The ways of the world are almost always in direct contrast to the ways of the Lord. The world preaches that we are to be our own captain, forge our own way, and make choices based on what feels good in the moment. The way of the Lord, however, often directs us to wait upon the Lord for instruction.
Here below I have shared with you one of the most profound stories the Lord has ever given to me to write down. It holds in it a lesson that changed my heart forever.
She sat in the small sailboat all by herself in the middle of the ocean. All was still; the boat aimlessly slid upon the motionless water. Not even a slight breeze flew by. She peered upward, looking at the sail that hung limp. The sound she had grown familiar with began to build again. She stood to watch as yet another group of boats whirled past her; these boats flew past her as the drivers guided their motors. Waving and smiling at the other boatmen, she shouted encouragement as they went on their way past her. When they had all passed, she sat back down. Her small boat finally found some movement as it rocked on the newly formed waves.
There she was. Still. Discouragement never missed a chance to remind her of her lack of movement. She wobbled to the stern of her small boat and scanned the horizon. Frustration and disappointment joined her. Throwing her arms up with emotion, she yelled out, “I want to fly God! I want to fly, but here I sit. No direction! No goal! No purpose! You know, God! YOU KNOW. You know that if I just had a goal, a purpose, I would do anything it takes!”
“Ana?” she heard a missed voice say.
“Yes, Papa?” she asked apprehensively.
“What is it that others have on their boats?”
“I never gave them a motor. They traded their sails in for a motor. They may be getting places, but they will never know if that is where I meant for them to go. You, however, will only go when I desire you to, and only in the direction I desire. That is how I desire it to be for all my children. Keep your sail. When I want you to go, I’ll send My Wind.”
Three weeks passed. Still Ana sat in her boat. Still she waved and smiled as other boats passed. But still the wind evaded her. For three weeks Ana continued to wait, trusting what her Father had said. But on this day, as more boats then ever flew past her, she broke. Curling up on the bottom of the boat, she wept. Sobs shook her burning chest. Sorrow clenched tightly around her throat. Tears fell, painting the dark wood of the sailboat bed. She wept until she had emptied the deep recesses of her soul. Eventually, her breathing began to steady.
As she lay there curled up on the bottom of the boat, she realized the hum of motors had ceased. In its place a sound she did not recognize began to hum. She stood and peered northward straining to see what could be coming. Almost in a whisper, Ana heard, “The Wind has come.” Before she could even comprehend what had been spoken, strong winds came and began whipping around her head as if a whirlwind surrounded her boat. As her hair whipped around her head, Ana spread out her arms and laughed with great joy. The sail whipped violently in the wind as it was pushed open by the strong arm of The Wind. Ana took a firm stance as her boat shot across the waters. She could not stop laughing as she stood at the helm, arms open wide, laughing, and shouting, “The Wind has come! The Wind has come!”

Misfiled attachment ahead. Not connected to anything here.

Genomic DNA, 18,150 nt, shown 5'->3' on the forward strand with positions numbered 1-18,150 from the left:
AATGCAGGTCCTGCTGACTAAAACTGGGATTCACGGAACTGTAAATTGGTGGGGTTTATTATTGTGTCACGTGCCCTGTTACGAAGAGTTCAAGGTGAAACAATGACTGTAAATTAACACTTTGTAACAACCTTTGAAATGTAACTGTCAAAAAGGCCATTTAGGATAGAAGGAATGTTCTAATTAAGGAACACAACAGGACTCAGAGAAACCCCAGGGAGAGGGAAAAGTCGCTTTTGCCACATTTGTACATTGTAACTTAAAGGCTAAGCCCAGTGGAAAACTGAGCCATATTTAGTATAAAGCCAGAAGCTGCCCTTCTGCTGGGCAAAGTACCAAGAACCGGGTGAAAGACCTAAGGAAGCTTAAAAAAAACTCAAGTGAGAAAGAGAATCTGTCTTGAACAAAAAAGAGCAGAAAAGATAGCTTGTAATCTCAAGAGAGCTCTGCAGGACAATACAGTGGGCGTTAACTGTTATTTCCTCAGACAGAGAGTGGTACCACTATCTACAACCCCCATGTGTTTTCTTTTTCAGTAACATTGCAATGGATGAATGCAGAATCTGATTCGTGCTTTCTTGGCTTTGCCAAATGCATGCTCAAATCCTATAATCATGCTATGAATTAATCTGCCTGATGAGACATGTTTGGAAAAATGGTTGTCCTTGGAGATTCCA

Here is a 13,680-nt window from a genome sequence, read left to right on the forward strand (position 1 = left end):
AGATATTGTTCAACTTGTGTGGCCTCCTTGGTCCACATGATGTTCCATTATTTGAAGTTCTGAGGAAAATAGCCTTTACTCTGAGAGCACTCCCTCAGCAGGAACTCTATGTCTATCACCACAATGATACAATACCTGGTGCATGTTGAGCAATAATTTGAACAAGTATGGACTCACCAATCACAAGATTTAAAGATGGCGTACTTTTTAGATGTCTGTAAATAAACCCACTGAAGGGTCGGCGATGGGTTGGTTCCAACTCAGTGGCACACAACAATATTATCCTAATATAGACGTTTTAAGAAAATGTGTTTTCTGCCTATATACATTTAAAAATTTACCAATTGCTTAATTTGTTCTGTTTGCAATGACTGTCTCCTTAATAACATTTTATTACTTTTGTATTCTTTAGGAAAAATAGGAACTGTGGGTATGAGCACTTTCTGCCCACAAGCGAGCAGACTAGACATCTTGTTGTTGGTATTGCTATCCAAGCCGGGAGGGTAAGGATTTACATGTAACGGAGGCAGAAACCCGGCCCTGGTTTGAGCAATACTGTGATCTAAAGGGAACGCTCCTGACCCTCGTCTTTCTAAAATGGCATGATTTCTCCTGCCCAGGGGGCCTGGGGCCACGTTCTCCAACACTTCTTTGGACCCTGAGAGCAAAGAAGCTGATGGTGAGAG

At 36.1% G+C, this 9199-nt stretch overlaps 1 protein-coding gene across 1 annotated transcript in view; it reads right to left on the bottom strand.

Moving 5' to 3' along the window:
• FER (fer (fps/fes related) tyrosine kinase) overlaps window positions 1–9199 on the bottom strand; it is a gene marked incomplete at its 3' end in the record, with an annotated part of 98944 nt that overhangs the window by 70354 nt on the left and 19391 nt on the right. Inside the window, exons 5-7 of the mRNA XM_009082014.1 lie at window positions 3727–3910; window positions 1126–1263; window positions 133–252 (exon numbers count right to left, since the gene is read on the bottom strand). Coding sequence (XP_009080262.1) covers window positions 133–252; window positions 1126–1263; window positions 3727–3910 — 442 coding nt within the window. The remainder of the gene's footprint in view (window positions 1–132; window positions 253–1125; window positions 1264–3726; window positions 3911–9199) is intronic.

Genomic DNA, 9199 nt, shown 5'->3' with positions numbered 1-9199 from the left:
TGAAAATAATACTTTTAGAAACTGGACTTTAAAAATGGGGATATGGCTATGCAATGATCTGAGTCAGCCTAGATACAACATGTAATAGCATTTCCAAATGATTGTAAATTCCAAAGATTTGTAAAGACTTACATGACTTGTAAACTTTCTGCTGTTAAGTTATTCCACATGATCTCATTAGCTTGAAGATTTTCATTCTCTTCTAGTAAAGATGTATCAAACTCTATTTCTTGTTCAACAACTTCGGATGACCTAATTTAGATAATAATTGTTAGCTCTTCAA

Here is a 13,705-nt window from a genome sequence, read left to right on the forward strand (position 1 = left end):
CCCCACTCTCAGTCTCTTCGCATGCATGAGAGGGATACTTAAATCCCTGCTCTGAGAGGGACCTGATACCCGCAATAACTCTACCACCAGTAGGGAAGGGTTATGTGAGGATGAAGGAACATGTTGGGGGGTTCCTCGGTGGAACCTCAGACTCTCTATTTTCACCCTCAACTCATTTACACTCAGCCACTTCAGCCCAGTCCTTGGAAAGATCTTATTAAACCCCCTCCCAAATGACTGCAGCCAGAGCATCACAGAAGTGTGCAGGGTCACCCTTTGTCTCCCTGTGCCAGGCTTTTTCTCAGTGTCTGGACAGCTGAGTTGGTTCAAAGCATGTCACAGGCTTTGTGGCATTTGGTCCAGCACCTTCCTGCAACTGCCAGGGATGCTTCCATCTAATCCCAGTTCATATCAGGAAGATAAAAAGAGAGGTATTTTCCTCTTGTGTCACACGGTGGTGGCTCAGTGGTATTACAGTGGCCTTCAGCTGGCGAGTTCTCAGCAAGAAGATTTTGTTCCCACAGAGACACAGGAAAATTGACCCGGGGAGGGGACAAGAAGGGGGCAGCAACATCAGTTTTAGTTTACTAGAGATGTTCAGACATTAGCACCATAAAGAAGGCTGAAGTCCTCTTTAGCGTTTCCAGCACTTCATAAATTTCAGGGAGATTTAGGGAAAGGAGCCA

Her boat soared across the ocean into unknown waters. No boats could be seen on these parts. It was just Ana.
The Wind took her to a harbor. It was peaceful and empty. Her boat came to sit at the mouth of the harbor. She stood, catching her breath as she looked out into the vastness of where she had just come. Ana was laughing when out of the corner of her eye she saw great shadows move in.
The shadows belonged to massive ships that drew close to the mouth of the harbor where Ana’s boat had come to rest. Ana peered up from her tiny sailboat as one of the ships neared hers. Ana somehow understood that this harbor was under her authority. The men on the large boat began to hurl insults at her, telling her to get out of the way so they could come and dock. Instead of complying, Ana yelled, “This harbor is the Lord’s! He alone is King here. You may not dock here. You have no business here, move on.”
The men on the boat cursed at her but Ana was unmoved. They turned their ships and continued on past the harbor.
This was the Lord’s harbor, the harbor He entrusted to Ana.
Who are we being led by? Are we trading in our sail for a motor that we ourselves can steer? Perhaps you find yourself as Ana, sitting idly waiting for something more. Or perhaps you have been given your harbor and stand at the decision of who to let in?
Whichever season you find yourself, press in to the Lord. Seek His wisdom, His leading. May our prayer be like that of David’s:
“Make me to know your ways, O LORD; teach me your paths. Lead me in your truth and teach me, for you are the God of my salvation; for you I wait all the day long.” Psalm 25:4-5
The Lord is trustworthy, dear friend. He will not lead you astray. When you feel as though all hope is lost, you’ve strayed too far away, as though all have succeeded except you, as though you have been forgotten and left behind, remember that night is darkest right before dawn. The Lord has not abandoned or forgotten you. You are not out of reach. Only trust. Trust that He knows what He is doing. Only be ready. Be willing.
The Wind is coming.
“Be strong and courageous.Do not fear or be in dread… for it is the LORD your God who goes with you. He will not leave you or forsake you.” Deuteronomy 31:6
“For I know the plans I have for you,” declares the LORD, plans to give you a hope and a future.” Jeremiah 29:11